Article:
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SWRL-based Access Policies for Linked Data

SWRL-based Access Policies for Linked Data



Social applications are one of the fastest growing areas in the Web. However, privacy issues ensue if all information of all users of these applica- tions is stored on a single computer system. With ...

Social applications are one of the fastest growing areas in the Web. However, privacy issues ensue if all information of all users of these applica- tions is stored on a single computer system. With small extensions to Semantic Web technologies and Linked Data concepts, a distributed approach to the social web is possible, where users retain fine-grained control over their data and are still able to combine their data with users on different systems. We describe our concept of a Policy-enabled Linked Data Server (PeLDS) obeying user-defined access policies for the stored information. PeLDS also supports configuration- free distributed authentication. Access policies are expressed in a newly devel- oped compact notation for the Semantic Web Rule Language. Authentication is performed using SSL certificates and the FOAF+SSL verification approach. We evaluate our concept using a prototype implementation and a distributed address book application.



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    SWRL-based Access Policies for Linked Data SWRL-based Access Policies for Linked Data Presentation Transcript

    • SWRL-Based Access Policies for Linked Data Hannes Mühleisen, Martin Kost and Johann-Christoph Freytag Databases and Information Systems Department of Computer Science Humboldt-Universität zu Berlin
    • “Social Web” What about the system operator? 2
    • Overview 1. Linked Data principles (short) 2. Access policies / data classification 3. “Policy enabled Linked Data Server” concept 4. PeLDS implementation and evaluation 3
    • Linked Data: URLs as identifiers / dereferencing ex:spouse http:// example.com/bob http:// example.com/alice ex:name ex:phone HTTP Req. “Bob Ross” “+4930123456” http://example.com/bob “42° 21′ 32″ N “Alice Ross” 71° 5′ 34″ W” Legende ex:pos ex:name Resource http:// asdf Property example.com/alice “a” Literal Graph http://example.com/alice 4
    • Access Policies • Set of rules, its evaluation determines whether a user can access certain information • Different types: DAC, MAC, RbAC • Generic system should support many types • Data classification required • Linked Data: classify protected parts of a graph • Different levels of classification conceivable: syntax, model, concepts 5
    • Model-based Classification • Data classification on a structure-preserving decomposition of the graph (set of triples) • Resource, property and value of triples can be specified, wildcards select unknown entries. • Example: http:// ex:name “Bob Ross” example.com/bob Resource == http://example.com/bob Property == ex:name Value == * 6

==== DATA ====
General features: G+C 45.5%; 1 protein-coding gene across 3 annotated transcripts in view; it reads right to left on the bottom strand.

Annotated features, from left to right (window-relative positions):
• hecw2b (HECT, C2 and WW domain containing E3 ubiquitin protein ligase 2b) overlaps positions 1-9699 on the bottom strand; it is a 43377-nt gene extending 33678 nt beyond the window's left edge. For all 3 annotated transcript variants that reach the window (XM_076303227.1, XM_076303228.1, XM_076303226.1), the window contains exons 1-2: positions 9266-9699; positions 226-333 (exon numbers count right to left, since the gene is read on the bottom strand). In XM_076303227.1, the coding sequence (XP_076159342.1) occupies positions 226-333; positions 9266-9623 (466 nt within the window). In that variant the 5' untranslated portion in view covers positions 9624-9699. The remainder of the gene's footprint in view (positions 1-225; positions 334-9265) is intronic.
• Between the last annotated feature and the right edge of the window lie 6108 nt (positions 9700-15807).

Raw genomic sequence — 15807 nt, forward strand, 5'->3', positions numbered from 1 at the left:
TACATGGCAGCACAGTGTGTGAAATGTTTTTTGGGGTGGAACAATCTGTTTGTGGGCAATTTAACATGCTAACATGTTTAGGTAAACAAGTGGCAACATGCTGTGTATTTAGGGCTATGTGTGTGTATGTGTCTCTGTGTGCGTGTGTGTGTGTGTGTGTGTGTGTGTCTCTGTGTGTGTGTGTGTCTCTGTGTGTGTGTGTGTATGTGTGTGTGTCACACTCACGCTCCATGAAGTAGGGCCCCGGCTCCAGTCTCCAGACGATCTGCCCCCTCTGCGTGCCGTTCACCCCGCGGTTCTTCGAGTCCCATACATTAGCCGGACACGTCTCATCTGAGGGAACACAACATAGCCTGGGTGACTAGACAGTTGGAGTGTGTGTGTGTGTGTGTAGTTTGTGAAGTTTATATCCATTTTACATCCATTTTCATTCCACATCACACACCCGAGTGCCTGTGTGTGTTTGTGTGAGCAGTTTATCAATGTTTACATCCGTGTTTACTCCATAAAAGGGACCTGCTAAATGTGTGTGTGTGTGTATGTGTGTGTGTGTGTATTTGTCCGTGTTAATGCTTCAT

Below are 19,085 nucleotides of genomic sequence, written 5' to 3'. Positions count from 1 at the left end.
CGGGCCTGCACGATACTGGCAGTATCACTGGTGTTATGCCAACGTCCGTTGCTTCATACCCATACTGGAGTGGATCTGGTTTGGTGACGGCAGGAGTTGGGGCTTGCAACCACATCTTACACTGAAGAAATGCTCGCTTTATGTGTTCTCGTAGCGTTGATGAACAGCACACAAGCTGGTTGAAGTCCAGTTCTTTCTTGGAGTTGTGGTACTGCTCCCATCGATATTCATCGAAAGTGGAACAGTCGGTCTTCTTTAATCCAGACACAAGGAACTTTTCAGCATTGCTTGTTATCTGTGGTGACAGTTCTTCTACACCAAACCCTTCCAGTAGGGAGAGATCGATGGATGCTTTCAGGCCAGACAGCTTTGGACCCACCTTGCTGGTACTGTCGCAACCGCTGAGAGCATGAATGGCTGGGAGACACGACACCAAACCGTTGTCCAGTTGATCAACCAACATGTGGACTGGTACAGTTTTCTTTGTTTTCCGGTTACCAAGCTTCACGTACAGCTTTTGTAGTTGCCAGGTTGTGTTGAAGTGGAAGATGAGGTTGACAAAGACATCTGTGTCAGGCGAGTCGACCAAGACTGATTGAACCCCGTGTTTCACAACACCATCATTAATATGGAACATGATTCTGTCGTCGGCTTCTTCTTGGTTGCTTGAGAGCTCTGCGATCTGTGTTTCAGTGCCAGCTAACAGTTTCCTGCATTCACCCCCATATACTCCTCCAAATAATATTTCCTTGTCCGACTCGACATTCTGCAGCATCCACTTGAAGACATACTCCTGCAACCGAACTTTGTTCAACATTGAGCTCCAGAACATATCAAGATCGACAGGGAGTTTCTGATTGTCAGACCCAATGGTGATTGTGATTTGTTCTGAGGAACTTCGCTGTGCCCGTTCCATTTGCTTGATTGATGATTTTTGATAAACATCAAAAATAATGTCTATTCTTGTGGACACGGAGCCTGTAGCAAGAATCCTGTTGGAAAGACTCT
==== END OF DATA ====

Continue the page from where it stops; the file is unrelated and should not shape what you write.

• Concept-based Classification • Data classification on a structure of concepts and properties • Resources and their properties can be classified using their affiliation with a concept • Example: http:// ex:name “Bob Ross” example.com/bob rdf:type http:// example.com/ per#Person Concept == http://example.com/per#Person 7
    • Concept Policy enabled Linked Data Server • Policy language PsSF • Policy evaluation algorithms • Data and policy management operations • Secure authentication 8
    • Policy Language PsSF • Description Logic (DL) expressions based on the Semantic Web Rule Language (SWRL) • Prolog-style syntax for concise notation • Additional predicates for model- and concept-based data classification: • permit_triple(...), permit_instance(...) 9
    • PsSF Policy Language: Example BobPosRule: QueryAction(?action) && actor(?action, http://example.com/bob) => permit_triple(http://example.com/alice,ex:pos,*); “42° 21′ 32″ N “Alice Ross” 71° 5′ 34″ W” ex:pos ex:name http:// example.com/alice 10
    • Policy evaluation - Query • For each rule contained in the policy, check whether their preconditions are met • Approve graph elements classified by matching rules by adding them to a temporary RDF graph for the current user only containing authorized graph elements • Evaluate queries or dereferencing requests exclusively on those temporary graphs 11
    • sp sp A H * ✔ H wp nm ps Z * * ✔ W nm Rule 1 “Bob” Access Policy Step 1 Secured Graph sp A H nm nm H * ? “Bob” Query Temporary Graph Step 2 nm R1 “Bob” 12 Query Result
    • Required Operations • Definition & modification of access policies • Publication & modification of RDF graphs • Querying RDF graphs • URL dereferencing 13
    • Authentication • Username/password-combinations are unpractical for Linked Data • Central authority would violate the decentralization principle inherent in the WWW • FOAF+SSL enables password-free authentication based on SSL certificates 14
    • PeLDS Implementation • Linked-Data-Server with HTTP API • Supports PsSF policy language • FOAF+SSL for user authentication • Demo: Distributed Address Book 15
    • Demo Application: Distributed Address Book Bob’s View Alice’s View 16
    • PeLDS prototype - Performance 50 PeLDS R! = 0,9943 Joseki / TDB Joseki / TDB / Pellet 37,5 Processing time (s) 25 R! = 0,9959 12,5 450 1462,5 2475 3487,5 4500 Triple count 17
    • Conclusion • Access policies and comprehensive data classifications are possible for Linked Data • PeLDS enables distributed applications with support for access policies • PeLDS-Implementation is available as open source software from www.pelds.org 18